Nothing Sacred

Different people have asked me what I think about the television program Nothing Sacred. I am reluctant to say anything because I only saw a ten minute segment of one program. It was the part where Fr. Ray told his congregation that he did not want to hear any more sexual sins in the confessional. Tired of being a "sex traffic cop" or something like that. I have to admit it was well acted. In fact, I found myself imagining what I would say to him if he were one of the priests here in the diocese:

Fr. Phil: "Ray, I heard about your sermon last Sunday. I guess it caused quite a stir."
Fr. Ray (laughs): "Yeh, a few uptight people complained, but most seem to like it. They even applauded."
P: "I imagine. But there was something I didn't understand."
R: "What's that?"
P: "Well, suppose someone came to you all broken up 'cause the person they'd been living with moved out on them. You know, feeling betrayed, that kind of thing."
R: "Oh, that's different."
P: "Or say some guy was getting involved with a married woman down at the office. Would you send him somewhere else?
R: "Of course not. I was talking about people all hung up because they have a bad thought--or masturbate."
P: "Aren't those things a sign something is wrong? Don't you want to help people with their brokenness?"
R: "I don't think Jesus wants to heap guilt on people. He didn't say much about sexual sins."
P: "What about the part where he says, 'he who looks at a woman with lust...' Isn't that about treating people like objects."
R: "Yah, Phil, but you know as well as I do how many people get hung up on all that. They need to get a life. Stop focusing on themselves. Maybe if they started doing something for other people some of that neurosis would go away."
P: "Good idea. By the way, do you have a minute to hear my confession."

So much for my aspirations to be a script writer. But what is the controversy around Nothing Sacred really about? From as much as I can make out from talking with friends who saw it and from reading some articles, it is this: The clash between two approaches to Christianity in general and Catholicism in particular. The struggle cannot really be described with the words "liberal" and "conservative." The best words are cultural and conter-cultural.

The values dear to our culture are well-known: equality, tolerance and self-determination. Those are important values and they have their place. However, some U.S. Catholics use them to judge the Church. In the process they criticize hierarchy, authority, even revelation and the moral law. When push comes to shove they will chose their culture over their faith. Without much reflection their culture simply becomes their faith.

Dorothy Rabinowitz, writing in the Wall Street Journal saw what was really at stake:

There is a hilarious book to written, someday, about
television's notion--reflecting the culture at large--of
what a dissenter is, and about who gets to be called an
iconoclast. This series (Nothing Sacred), brimming
with all the received social wisdom of our times, all the
reigning orthodoxies, should occupy a central place in such
a study. What really would have been revolutionary, of
course, would have been a television series about a priest
determined to uphold the traditions of his church and the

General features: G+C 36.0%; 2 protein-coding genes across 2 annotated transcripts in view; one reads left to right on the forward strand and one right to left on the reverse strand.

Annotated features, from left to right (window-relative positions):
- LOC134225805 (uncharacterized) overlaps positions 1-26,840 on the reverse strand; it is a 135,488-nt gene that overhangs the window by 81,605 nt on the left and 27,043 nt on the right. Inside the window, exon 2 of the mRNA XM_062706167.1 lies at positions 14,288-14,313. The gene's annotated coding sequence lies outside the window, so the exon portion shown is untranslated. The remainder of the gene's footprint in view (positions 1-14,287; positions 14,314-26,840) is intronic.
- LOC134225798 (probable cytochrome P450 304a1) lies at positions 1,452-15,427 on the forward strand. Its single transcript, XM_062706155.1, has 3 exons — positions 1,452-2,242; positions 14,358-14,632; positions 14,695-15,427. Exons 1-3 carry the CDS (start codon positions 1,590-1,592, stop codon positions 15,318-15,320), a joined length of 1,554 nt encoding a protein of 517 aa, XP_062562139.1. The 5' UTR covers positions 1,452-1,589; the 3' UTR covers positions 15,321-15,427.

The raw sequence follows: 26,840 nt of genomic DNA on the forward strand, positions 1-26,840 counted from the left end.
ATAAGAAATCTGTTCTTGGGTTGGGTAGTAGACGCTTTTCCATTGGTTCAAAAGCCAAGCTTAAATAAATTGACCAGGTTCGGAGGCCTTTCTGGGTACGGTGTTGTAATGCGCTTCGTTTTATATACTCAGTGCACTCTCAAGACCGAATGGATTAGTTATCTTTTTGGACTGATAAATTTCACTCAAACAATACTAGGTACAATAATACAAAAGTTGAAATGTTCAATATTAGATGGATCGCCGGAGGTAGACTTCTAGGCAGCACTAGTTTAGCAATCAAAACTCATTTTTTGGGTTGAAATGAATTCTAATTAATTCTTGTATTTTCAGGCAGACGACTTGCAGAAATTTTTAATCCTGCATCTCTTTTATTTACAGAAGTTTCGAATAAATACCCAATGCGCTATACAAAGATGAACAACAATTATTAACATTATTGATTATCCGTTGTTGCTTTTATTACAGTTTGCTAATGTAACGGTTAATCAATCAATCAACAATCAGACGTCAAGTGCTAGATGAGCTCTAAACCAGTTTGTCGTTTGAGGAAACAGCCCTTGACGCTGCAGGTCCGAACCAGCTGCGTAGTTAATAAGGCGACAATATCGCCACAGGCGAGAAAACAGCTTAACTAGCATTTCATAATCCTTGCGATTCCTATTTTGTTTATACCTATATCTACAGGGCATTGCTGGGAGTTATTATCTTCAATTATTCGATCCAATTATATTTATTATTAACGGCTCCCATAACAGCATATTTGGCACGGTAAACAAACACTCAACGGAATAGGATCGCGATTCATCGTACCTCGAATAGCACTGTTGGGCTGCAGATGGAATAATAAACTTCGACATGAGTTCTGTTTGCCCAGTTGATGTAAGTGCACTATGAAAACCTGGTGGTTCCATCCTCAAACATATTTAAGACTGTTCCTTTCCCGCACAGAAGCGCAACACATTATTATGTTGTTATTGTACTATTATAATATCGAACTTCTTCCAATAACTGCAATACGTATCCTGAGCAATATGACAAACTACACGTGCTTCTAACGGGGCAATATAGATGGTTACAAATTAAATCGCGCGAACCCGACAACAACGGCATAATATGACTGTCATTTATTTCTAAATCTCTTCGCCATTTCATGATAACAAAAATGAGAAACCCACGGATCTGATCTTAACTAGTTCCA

basic tenets of his faith. If such a series were ever made,
it would not only be revolutionary but something of a

I receive a fair amount of e-mail from people asking how to deal with a parish priest who seems a lot like Fr. Ray--a nice guy, but more loyal to the culture than the teaching authority of the church. Two things should be said. First, you need him for pastoral care: the Mass, sacraments and so on. In fact, when you approach him on that level (as in the above imaginary dialogue), you probably find he is more a representative of the Church than he may have first appeared. But secondly, and this is really the most important: the division between cultural and counter-cultural Catholicism is not a matter of two opposing parties. It is a struggle in each of our hearts. It is life and death--and will only be won by prayer and God's grace.


Related articles:

The Disney Boycott.
The stuggle against secular humanism.

The mission of this website.
The Forgotten Catholic

Some background in philosphy.
A representative of secular philosophy: Carl Sagan.
An illustration from the Abortion controversy: Why "pro-choice" is a contradiction in terms.

The difference between a watered-down and full-bodied approach to Christianity: Flawed Expectations.

The real problem with Dissent.
How dissent affects the Catholic University.

The Forgotten Catholic


Boston Globe's Misleading Article on Catholic Church

Deflating Darwin's Dangerous Idea

Stephen Jay Gould: Gorbachev of Darwinism?

Test Tube Offspring Want to Know Father

Erickson vs. Bartell Drugs

Call No Man Father

What is Original Sin of Sex?

Bicentennial Man (Hidden Assumptions)

Bogus Knights of Columbus Oath

See also: An Eternally Unbridgeable Chasm

The Fiery Furnace

Jesus Teaching Concerning Heaven


Some Good News on Teen Pregnancy and Abortion

Hitler's Pope: Comic Book Approach to Church History

He Approached the Victim: "It's much more likely one of your relatives will lose his life by surgical abortion than by heart attack."

Germaine Greer on Birth Control

Human Cloning: A Catholic Perspective (How the Unthinkable Became Inevitable)